2 Types of Truth in Fiction: Which are You Telling?

Did you know there are two types of truth in fiction?

Whatever stories we write include statements about the world, whether or not we want them to. Brilliant authors use theme to their advantage; they use story as a means to tell others about poverty, slavery, love, and courage. Less attuned authors, on the other hand, might imply messages unintentionally. Stephenie Meyer, for example, has been ridiculed for presenting females as weak and dependent, although she never meant to. While I like Twilight, some of the arguments are valid.


Writers, like other artists, use fiction to tell truths.

“It is not our abilities that show us what we truly are, but our choices,” “Sometimes it is harder to follow than it is to lead,”  “to hurt is as human as to breathe,”  “Many that live deserve death. Some that die deserve life,”  “It takes ten times as long to put yourself back together as it does to fall apart,” are all truths writers have penned.

But there are different kinds of truths. Some truths are steady and consistent while others are more subjective or relative. The sun rises in the east and sets in the west is always true (unless you’re writing a crazy sci-fi novel). The fact I’m wearing a red shirt is true right now, but won’t be tomorrow.

When it comes to the arts, I see two kinds of truths: the Absolute Truth and the worldly truth. (Please note that when I say “worldly” I mean “of the world” without the “wicked” connotation.) The Absolute Truth is comprised of eternal, ideal teachings—love conquers all, be true to yourself, never give up—and presents us with how life should be. The worldly truth is comprised of teachings that hold true in the imperfect world we live in—feed and entertain a people to make them lose political power, sometimes the oppressed grow more ruthless than the oppressors—and presents us with how life is.

Both truths are important. Both truths are powerful. Lord of the Rings can inspire me to press on during trials just as effectively as The Hunger Games can provoke me to reevaluate our entertainment industry. Here are some points I use to define Absolute Truth and worldly truth, with some pictures for examples.

Absolute Truth


Characters rewarded for choosing the right and enduring to the end

Good overcomes evil

Uplifts and encourages

Inspires others to be better


Worldly truth

Illuminates one’s understanding of the world
Increases awareness of issues in the world
Sparks reflection and incites worldly changes
Leaves audience “sadder but wiser”
Sometimes, these truths can overlap. In Les Miserables, for example, Jean Valjean witnesses worldly truths while seeking Absolute Truth. The worldly truths are evident in the poverty and lack of freedom the characters’ experience, while the Absolute Truths appear in the themes of mercy, redemption, and love. This works so well in Les Miserables partly because in the end we follow the characters beyond death, bringing both the worldly and Absolute truths to a satisfying close.


But you don’t have to go beyond death to create this type of story. Give a character an Absolute or spiritual journey on a personal level while he witnesses and battles the reality of the world in outer conflicts.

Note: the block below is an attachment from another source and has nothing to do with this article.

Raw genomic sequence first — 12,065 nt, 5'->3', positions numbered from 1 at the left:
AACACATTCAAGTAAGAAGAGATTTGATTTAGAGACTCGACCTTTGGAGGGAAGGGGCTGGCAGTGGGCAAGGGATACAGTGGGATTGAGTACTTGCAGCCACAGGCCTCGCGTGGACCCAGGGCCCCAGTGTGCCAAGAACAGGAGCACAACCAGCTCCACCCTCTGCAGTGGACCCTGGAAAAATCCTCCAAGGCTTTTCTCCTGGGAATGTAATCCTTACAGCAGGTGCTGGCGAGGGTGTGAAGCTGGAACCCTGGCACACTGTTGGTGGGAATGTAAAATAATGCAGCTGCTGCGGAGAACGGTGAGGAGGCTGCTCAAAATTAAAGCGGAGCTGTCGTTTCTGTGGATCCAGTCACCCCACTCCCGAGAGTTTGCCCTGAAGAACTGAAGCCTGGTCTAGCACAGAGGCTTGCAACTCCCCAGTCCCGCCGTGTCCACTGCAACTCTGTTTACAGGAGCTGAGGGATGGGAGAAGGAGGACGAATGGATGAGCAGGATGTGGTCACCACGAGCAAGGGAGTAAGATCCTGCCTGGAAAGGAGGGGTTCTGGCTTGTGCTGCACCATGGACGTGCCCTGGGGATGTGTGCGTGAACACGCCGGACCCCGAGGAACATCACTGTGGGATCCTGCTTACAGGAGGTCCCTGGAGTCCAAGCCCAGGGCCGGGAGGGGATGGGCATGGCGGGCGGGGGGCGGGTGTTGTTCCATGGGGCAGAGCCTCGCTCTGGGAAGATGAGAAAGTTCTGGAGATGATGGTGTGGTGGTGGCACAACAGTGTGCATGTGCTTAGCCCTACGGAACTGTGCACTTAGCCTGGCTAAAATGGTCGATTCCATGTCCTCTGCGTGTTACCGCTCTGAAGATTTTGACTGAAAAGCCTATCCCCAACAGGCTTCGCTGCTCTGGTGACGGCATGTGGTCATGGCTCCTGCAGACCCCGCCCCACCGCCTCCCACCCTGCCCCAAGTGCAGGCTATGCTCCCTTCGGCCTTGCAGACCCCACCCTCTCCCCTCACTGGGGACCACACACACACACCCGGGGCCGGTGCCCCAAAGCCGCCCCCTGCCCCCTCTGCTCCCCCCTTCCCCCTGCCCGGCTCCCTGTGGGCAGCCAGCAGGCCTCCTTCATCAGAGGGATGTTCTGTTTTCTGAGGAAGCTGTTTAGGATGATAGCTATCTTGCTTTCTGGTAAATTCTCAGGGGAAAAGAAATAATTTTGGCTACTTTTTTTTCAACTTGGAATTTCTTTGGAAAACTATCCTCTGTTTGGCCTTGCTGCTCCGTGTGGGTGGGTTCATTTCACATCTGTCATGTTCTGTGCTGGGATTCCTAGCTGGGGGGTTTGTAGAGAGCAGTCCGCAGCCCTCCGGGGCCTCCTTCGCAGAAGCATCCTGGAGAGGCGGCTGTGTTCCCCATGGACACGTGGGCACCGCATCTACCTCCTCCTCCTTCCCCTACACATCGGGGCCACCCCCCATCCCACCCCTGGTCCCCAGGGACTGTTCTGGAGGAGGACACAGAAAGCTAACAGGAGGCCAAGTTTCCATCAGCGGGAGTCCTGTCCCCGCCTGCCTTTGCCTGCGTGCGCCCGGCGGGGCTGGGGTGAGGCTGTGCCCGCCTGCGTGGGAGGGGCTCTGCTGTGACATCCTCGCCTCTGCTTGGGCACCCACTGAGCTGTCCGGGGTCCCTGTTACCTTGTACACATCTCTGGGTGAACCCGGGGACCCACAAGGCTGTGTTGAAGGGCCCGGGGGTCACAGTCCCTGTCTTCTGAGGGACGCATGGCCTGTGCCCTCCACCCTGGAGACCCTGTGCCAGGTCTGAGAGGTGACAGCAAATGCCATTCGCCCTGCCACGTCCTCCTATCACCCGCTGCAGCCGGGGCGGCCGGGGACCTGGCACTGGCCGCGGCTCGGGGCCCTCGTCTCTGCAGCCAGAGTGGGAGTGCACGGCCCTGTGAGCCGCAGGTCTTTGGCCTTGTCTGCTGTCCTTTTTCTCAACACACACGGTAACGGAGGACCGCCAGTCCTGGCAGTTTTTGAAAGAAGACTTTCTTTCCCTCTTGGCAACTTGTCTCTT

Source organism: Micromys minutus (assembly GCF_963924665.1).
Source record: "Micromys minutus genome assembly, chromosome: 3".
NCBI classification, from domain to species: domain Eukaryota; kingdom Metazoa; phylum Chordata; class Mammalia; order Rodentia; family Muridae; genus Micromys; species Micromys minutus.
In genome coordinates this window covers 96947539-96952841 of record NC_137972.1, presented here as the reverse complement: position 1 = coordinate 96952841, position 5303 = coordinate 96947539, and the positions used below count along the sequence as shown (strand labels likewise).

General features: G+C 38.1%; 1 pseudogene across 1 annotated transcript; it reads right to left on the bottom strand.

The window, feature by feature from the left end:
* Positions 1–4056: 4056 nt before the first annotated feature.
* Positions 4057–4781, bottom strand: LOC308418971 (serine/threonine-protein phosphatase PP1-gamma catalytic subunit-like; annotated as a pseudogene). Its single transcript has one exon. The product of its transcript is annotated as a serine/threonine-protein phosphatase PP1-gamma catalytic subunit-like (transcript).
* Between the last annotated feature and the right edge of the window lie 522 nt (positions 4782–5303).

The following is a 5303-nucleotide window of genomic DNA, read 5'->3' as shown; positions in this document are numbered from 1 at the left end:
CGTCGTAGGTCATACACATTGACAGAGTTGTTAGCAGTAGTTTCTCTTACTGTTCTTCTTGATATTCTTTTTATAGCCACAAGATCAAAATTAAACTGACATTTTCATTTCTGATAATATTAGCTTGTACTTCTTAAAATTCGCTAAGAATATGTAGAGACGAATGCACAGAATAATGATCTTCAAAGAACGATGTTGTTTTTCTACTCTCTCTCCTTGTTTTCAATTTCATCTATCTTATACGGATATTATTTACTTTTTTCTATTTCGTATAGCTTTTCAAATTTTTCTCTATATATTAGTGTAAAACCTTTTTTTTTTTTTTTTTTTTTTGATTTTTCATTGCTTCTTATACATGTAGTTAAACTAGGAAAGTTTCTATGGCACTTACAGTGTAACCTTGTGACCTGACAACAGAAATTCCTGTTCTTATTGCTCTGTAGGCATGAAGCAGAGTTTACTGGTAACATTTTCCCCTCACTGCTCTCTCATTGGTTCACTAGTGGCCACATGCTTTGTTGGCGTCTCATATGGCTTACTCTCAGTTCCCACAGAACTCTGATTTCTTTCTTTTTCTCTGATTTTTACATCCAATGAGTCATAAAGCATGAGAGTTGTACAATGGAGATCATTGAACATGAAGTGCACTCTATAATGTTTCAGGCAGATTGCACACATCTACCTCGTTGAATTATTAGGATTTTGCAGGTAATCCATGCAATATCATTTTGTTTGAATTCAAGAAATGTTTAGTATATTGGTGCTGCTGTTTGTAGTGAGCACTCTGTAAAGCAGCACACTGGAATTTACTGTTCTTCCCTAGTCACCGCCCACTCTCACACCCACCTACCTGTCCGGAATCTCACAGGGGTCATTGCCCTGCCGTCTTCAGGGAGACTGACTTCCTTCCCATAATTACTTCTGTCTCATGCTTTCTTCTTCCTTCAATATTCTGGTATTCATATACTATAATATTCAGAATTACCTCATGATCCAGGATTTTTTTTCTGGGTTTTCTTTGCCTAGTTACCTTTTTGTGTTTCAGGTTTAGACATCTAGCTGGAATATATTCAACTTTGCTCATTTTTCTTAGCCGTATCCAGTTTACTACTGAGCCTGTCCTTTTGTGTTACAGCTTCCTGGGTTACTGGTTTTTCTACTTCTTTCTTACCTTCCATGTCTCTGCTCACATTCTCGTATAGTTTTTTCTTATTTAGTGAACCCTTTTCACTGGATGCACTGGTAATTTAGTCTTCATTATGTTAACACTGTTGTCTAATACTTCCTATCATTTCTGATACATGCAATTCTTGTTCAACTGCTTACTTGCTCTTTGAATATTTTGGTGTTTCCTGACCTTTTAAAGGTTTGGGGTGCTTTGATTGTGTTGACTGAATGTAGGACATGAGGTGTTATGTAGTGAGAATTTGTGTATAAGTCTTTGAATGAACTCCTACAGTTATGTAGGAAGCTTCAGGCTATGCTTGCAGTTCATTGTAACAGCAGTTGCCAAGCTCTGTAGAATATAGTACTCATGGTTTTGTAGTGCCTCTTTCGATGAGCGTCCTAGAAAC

But what about stories that don’t tell truths? Unfortunately, they exist. And they’re dangerous because under the guise of entertainment, they deceive us.



Glorifies evil, sin, lust, violence
Promotes and encourages “wrong” or immoral behavior

Employs shock value for the sake of shock value

I didn’t use anything literary for my example picture, but the image above is from a professional photo shoot. Intentional or not, the pictures from the shoot glamorizes domestic violence. Likewise, these pictures taken from a Glee photo shoot sexualize minors, and that fact is presented to us as “okay.” Deceptive stories breed damaging perspectives and strike at our humanity. They can often influence a people without them even noticing.

Whatever you write, be savvy about which of these categories you are tapping into. Certain genres lend themselves to certain categories. Fantasy often deals with Absolute Truth. Dystopian can be a great vehicle for worldly truth. Porn, in my opinion, delivers deception.Think about the message you are putting out into the world with your story. Your readers will be influenced by your work. Does your story tell of Absolute Truths or worldly truths? Make sure it doesn’t stem from deception. Strive to be aware and have control over what your story is saying.

So, in closing, do you prefer to explore Absolute Truth or worldly truths in your fiction? Or both?

September C. Fawkes

About September C. Fawkes

Sometimes September C. Fawkes scares people with her enthusiasm for writing and reading. People may say she needs to get a social life. It'd be easier if her fictional one wasn't so interesting.

September C. Fawkes graduated with an English degree with honors from Dixie State University, where she was the managing editor of The Southern Quill literary journal and had the pleasure of writing her thesis on Harry Potter. She was also able to complete an internship in which she wrote promotional pieces for events held in Southern Utah, like the National Cowboy Poetry Rodeo, and she participated in a creative open mic night, met some lovely people in a writers’ group, and worked as a tutor at the Writing Center. Her college experience, although demanding, was rewarding.She liked it enough to consider getting her M.F.A., and she got accepted into a couple of programs, but decided to pass on it.

Since then, she has had the opportunity to work as an assistant for the New York Times bestselling author David Farland, while on rare occasions critiquing novels or proofreading promotional pieces on the side. Mostly she hides out in her room and writes.